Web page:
Gun Related Bills 2017-2018 Session:
Pre-Emption HB 671, SB 5 This bill would allow any individual or organization to file a lawsuit if a municipality has any gun regulation that is more restrictive than the state regulation, even if there is no proof of damages. The municipality being sued would face stiff legal fees in defense and would possibly have to pay the legal fees of the person who filed the lawsuit.
- The PA Senate has passed this bill. (We were in opposition.) Voting “for” was Senator Rafferty. The rest of Chester County senators voted against.
- The PA House also passed this bill. (We were in opposition.) Voting “for” were Reps.: Barrar, Corbin, Lawrence, and Roe. (Reps. Lewis and and Hennessey did not vote.)
It is likely this measure will be vetoed by Governor Wolf, followed by an attempt to over-ride his Veto. Therefore, if your Senator or Rep. voted to support this bill or did not vote, please contact them and ask them to vote “NO” to over-ride the Veto. (Sen. Rafferty; Reps. Barrar, Corbin, Lawrence, Lewis and Hennessey)
If your Senator or representative voted “against”, please thank them. (Senators Dinniman, Killion, McGarrigle; Reps. Comitta, Kampf, Milne.)
- Universal Background Check: HB 1400, SB 209 – This bill would close the “long gun loophole” through which PA residents are able to purchase rifles (such as the military style AR-15) from private sellers without going through a background check. It will also provide one background check requirement for multiple purchases at a gun show. Status: The House Bill was Introduced in May and has 55 cosponsors.
- Guns in Schools: SB 383, HB 870 This bill would enable local school boards to allow the carry of loaded weapons in schools by school personnel. Those personnel would need to be licensed to carry a concealed gun (which is easily obtained), be approved by the School Board and have met defined firearm training requirements. Status: This bill has passed, with amendments, the Senate, although not with a veto proof majority (good news as Gov. Wolf is expected to veto if it gets to his desk). All Chester County senators voted “no.” It will next be considered by the House.
- Elimination of PICS – the PA Instant Background Check System: HB 763, SB 224 This bill argues that the PICS is not needed because of the Federal NICS – National Instant Background Check System. PA State police run PICS. They are against this bill. The PICS system is a more complete and up to date database of PA residents who are not eligible to purchase a gun. The PA State police run PICS very efficiently, with typically a rapid response time. In addition, with the PA system, there is no time limit on the background check completion. The gun purchaser must wait until the check is finalized. NICS has a three-day window to complete background check. If it is not complete within three days, the gun purchaser may complete the purchase. This is called the “Charleston Loophole” because of the tragic death of nine victims in the Emanuel AME Church in Charleston, SC. The shooting was perpetrated by a purchaser who got the gun after three days, but before the background check was completed. In PA, with PICS, this purchase would not have been completed. Status: HB 763 is in the House Judiciary Committee with 63 cosponsors. SB 224 is in the Senate Judiciary Committee with 14 cosponsors.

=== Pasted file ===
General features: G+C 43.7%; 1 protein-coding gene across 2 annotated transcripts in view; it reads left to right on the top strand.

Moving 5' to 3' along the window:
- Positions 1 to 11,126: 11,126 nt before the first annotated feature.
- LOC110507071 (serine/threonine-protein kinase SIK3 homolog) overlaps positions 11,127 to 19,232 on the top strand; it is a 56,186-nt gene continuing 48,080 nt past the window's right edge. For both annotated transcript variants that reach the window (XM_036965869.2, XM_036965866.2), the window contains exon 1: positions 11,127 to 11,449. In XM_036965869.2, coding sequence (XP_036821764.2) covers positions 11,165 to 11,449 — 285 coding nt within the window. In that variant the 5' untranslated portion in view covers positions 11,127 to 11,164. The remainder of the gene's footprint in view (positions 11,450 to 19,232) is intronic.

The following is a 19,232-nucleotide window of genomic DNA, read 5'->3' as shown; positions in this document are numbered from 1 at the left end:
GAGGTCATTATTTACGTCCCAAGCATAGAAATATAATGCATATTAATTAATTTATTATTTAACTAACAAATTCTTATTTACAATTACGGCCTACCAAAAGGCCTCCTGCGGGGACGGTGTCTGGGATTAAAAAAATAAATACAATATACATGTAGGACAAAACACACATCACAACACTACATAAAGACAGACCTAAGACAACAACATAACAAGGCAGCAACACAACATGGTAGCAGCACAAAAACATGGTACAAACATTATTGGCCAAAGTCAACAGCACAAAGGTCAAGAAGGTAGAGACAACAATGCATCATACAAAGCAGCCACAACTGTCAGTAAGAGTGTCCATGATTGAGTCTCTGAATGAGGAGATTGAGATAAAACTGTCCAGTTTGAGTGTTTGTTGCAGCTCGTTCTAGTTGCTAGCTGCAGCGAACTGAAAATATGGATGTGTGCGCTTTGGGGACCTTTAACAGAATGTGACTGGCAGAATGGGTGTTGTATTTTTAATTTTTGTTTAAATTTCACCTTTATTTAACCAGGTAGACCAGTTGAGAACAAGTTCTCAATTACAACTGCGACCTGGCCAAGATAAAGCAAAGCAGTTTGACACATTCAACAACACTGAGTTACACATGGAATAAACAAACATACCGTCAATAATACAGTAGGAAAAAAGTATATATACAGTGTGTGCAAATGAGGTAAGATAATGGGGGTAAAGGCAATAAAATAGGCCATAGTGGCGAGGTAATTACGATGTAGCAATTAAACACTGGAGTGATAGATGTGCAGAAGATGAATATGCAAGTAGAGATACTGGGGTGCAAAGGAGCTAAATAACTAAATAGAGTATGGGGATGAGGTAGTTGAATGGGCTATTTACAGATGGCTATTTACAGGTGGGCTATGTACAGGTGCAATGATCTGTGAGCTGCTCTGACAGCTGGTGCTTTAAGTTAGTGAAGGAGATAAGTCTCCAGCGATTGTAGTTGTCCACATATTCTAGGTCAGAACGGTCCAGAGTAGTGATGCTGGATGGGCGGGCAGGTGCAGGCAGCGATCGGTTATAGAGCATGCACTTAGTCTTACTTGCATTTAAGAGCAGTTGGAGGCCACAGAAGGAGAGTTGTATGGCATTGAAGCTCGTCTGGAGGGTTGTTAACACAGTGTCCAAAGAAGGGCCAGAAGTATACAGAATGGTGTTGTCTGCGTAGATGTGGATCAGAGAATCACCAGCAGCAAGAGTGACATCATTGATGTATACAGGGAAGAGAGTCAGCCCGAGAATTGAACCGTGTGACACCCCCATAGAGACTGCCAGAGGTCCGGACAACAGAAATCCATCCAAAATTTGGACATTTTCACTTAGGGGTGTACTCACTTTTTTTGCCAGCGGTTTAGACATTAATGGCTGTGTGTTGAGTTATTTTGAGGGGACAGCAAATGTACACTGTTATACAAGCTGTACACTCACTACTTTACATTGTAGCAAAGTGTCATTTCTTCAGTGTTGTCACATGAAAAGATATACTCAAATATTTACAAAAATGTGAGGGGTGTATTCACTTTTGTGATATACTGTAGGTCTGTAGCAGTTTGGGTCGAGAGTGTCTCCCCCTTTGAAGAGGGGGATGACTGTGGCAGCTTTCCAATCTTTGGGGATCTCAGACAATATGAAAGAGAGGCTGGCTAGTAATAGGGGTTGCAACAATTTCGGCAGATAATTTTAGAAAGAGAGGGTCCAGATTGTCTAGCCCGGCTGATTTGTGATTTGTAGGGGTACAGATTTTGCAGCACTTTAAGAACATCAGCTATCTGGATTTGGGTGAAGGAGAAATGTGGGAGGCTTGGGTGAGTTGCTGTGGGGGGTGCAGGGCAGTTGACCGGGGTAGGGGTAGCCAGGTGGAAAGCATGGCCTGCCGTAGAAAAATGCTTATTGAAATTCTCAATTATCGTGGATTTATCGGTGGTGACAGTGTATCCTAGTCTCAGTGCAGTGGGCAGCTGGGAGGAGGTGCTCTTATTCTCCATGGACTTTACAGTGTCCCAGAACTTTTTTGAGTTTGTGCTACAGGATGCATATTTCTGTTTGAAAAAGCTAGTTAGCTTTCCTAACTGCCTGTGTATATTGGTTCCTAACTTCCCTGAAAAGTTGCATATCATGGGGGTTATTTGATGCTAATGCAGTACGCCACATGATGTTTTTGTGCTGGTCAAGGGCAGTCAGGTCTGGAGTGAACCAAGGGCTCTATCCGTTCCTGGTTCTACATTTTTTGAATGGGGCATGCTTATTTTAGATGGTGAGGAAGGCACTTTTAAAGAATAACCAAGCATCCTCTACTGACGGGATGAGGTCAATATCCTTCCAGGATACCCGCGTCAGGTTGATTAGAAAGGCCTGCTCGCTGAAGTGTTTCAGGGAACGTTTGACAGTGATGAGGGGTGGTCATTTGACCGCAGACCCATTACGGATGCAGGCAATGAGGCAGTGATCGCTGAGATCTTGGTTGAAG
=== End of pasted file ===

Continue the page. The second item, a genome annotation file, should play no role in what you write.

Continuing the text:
- Lost & Stolen Gun Reporting: HB 832 Currently if a gun is lost or stolen, the owner has no requirement to report the loss to a law enforcement official. This bill would require such reporting within 72 hours of discovery. This has been an effective tool in combating gun fencing and gun trafficking, enabling prosecution of gun fencers by eliminating the excuse of loosing or having a gun stolen when a gun used in a crime is traced back to them. Status: In the House Judiciary Committee with 15 cosponsors.
For More information on a Bill: http://www.legis.state.pa.us/
Have an opinion you want to express?
Find your PA state legislators here.
When you contact a legislator, consider what your brief message is (please support or please oppose and the Bill #), and what you are asking. You might consider the following:
1) Will the legislator co-sponsor or at a minimum support the bill? (Or, will they oppose the bill if that is your view.)
2) Will the legislator publish their position on their website and in their mass communications with constituents?
3) Will the legislator work to influence party leaders to bring the bill out of committee and to a vote on the floor?
Elected officials tell us that hearing from their constituents is a key consideration in their voting decisions.